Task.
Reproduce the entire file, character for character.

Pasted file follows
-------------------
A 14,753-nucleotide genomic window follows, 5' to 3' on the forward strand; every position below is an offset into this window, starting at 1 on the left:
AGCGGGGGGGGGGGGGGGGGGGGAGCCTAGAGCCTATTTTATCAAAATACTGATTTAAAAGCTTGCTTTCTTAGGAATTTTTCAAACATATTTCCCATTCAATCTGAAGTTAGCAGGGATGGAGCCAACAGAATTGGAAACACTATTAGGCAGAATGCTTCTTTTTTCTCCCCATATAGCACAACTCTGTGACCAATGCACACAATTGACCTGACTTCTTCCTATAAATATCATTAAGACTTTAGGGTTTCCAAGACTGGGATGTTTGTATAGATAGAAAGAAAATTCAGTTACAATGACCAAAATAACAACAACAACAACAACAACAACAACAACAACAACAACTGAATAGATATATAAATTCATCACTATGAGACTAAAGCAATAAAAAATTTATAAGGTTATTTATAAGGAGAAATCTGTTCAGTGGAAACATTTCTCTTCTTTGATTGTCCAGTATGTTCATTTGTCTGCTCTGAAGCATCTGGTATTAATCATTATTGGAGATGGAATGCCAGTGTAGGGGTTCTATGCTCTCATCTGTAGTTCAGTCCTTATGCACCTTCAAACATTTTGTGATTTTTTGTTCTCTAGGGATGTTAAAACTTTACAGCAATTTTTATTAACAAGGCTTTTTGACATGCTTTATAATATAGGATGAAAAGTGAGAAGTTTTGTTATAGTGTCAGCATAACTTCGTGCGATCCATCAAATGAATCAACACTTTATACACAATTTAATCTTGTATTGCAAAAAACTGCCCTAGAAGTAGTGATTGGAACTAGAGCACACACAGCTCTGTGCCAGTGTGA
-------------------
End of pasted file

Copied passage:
A 14,753-nucleotide genomic window follows, 5' to 3' on the forward strand; every position below is an offset into this window, starting at 1 on the left:
AGCGGGGGGGGGGGGGGGGGGGGAGCCTAGAGCCTATTTTATCAAAATACTGATTTAAAAGCTTGCTTTCTTAGGAATTTTTCAAACATATTTCCCATTCAATCTGAAGTTAGCAGGGATGGAGCCAACAGAATTGGAAACACTATTAGGCAGAATGCTTCTTTTTTCTCCCCATATAGCACAACTCTGTGACCAATGCACACAATTGACCTGACTTCTTCCTATAAATATCATTAAGACTTTAGGGTTTCCAAGACTGGGATGTTTGTATAGATAGAAAGAAAATTCAGTTACAATGACCAAAATAACAACAACAACAACAACAACAACAACAACAACAACAACTGAATAGATATATAAATTCATCACTATGAGACTAAAGCAATAAAAAATTTATAAGGTTATTTATAAGGAGAAATCTGTTCAGTGGAAACATTTCTCTTCTTTGATTGTCCAGTATGTTCATTTGTCTGCTCTGAAGCATCTGGTATTAATCATTATTGGAGATGGAATGCCAGTGTAGGGGTTCTATGCTCTCATCTGTAGTTCAGTCCTTATGCACCTTCAAACATTTTGTGATTTTTTGTTCTCTAGGGATGTTAAAACTTTACAGCAATTTTTATTAACAAGGCTTTTTGACATGCTTTATAATATAGGATGAAAAGTGAGAAGTTTTGTTATAGTGTCAGCATAACTTCGTGCGATCCATCAAATGAATCAACACTTTATACACAATTTAATCTTGTATTGCAAAAAACTGCCCTAGAAGTAGTGATTGGAACTAGAGCACACACAGCTCTGTGCCAGTGTGA